The Turbulence Switch
It's an airline truism that the seatbelt sign switch doubles as a turbulence switch. As soon as you turn it off, the turbulence begins. If you make a PA announcing that "we're expecting a smooth ride today," you can expect the bumps to be doubly nasty.
This switch carries a lot of liability with it. If a passenger is injured in turbulence, the first question the captain will be asked is "did you have the seatbelt sign off?" A few of the captains I fly with never turn the seatbelt sign off for this very reason. The thinking is this: If a passenger really needs the lavatory, they'll get up regardless of the switch position. That's true, many passengers disregard the seatbelt sign altogether. That's fine when it's not that bad and the captain is being overcautious, but the passengers have no way to distinguish between these times and when they really need to be seated for safety's sake. Always leaving the sign on might cover the captain's posterior, but it's not desirable for safety. Besides, it's not good customer service.
Many captains leave the seat belt sign up to the non-flying pilot. My own policy is to turn it off whenever we're in obviously smooth air above FL180, or if we're in light chop that shows no signs of getting worse. Whenever worsening turbulence forces me to turn the sign back on, I'll make a PA stating the reason that the passengers need to stay seated. On a few occasions, I've heard passengers entering the lavatory during solid moderate turbulence (it's right behind my seat), so I made PAs to tell the passengers that "you really need to stay seated with your seatbelts fastened right now."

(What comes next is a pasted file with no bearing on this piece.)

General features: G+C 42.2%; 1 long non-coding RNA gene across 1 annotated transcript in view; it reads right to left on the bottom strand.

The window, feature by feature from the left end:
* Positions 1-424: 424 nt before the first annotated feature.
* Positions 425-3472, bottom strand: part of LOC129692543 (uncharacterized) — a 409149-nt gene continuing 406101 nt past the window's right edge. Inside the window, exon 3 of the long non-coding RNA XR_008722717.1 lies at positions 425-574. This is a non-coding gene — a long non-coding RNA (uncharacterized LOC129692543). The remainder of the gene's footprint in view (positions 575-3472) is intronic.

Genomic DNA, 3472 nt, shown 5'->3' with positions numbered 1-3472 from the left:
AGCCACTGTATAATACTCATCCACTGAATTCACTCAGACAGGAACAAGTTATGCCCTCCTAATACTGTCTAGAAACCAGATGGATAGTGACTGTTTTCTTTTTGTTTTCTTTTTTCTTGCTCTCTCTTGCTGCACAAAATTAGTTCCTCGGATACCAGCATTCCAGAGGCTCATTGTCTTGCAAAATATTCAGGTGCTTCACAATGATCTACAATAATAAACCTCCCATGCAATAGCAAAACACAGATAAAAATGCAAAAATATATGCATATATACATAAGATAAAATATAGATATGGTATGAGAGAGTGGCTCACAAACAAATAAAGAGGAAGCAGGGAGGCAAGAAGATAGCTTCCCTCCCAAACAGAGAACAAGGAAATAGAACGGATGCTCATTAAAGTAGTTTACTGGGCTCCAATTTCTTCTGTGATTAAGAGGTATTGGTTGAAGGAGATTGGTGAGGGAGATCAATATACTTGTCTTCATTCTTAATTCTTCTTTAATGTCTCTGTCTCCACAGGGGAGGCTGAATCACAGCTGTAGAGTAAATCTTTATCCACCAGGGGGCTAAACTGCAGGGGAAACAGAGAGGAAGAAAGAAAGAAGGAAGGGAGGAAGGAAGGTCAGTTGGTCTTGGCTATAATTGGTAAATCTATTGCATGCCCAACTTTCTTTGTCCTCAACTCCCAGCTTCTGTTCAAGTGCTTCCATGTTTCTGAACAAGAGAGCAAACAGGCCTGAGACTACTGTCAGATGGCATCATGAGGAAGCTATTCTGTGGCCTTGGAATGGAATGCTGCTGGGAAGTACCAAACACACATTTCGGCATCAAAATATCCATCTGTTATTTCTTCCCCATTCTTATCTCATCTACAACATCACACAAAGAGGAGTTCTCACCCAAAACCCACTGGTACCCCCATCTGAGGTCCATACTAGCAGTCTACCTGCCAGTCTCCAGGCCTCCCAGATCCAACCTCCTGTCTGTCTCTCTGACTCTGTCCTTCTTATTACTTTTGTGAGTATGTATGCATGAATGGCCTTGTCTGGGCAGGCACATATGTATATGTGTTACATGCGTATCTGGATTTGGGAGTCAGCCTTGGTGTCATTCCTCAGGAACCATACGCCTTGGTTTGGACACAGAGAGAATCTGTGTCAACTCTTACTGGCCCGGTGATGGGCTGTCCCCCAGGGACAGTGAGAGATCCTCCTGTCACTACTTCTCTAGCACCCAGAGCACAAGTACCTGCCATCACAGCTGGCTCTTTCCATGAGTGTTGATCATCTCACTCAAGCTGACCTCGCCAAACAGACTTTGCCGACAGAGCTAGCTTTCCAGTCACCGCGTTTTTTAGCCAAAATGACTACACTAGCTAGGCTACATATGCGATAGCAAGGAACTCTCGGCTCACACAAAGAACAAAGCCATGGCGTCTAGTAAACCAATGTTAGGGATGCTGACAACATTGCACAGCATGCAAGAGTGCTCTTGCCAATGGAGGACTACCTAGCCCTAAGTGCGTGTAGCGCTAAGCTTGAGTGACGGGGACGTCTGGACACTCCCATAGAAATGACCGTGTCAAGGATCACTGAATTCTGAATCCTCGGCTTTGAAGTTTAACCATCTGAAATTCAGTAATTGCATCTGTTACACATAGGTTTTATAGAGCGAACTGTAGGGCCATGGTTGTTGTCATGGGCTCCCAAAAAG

A related "CYA" vs. customer service issue relates to the flight attendents. On flights over 30 minutes long, they'll do a snack and beverage service by default. If you're expecting moderate turbulence over the course of the flight, you'll ask them to remain seated and make a PA announcing that there will be no service on this flight due to turbulence. Of course, this is one way to ensure a silky smooth ride. The more common route is to tell the flight attendants to remain seated until you're climbing through 10,000 feet, at which time you can evaluate the turbulence so far and tell them whether to serve or not. The last thing you want is to hit moderate to severe turbulence while the FAs are pushing a heavy serving cart down the aisle.
Of course, the pilots can't always anticipate when it's going to be turbulent. I remember one of my flights from a few months back where there were no PIREPs or AIRMETs for turbulence. We had a smooth climbout from Portland until we reached FL230, where we hit a sudden band of clear air turbulence - moderate bordering on severe. My first thought was "oh crap, I'm sure we have a hurt FA or two." I called back to check on them. Luckily, they hadn't begun service yet and were still strapped into their jumpseats. If it'd been a shorter flight, they would've had the serving cart in the aisle already. The other thing was that I'd been just about to turn the seatbelt sign off.
Most turbulence can be seen and anticipated, but clear-air events like this do happen periodically. It's the reason why most airlines ask that passengers keep their seatbelts fastened while seated, even if the seatbelt sign is off. It's cheap insurance against a very real risk of serious injury.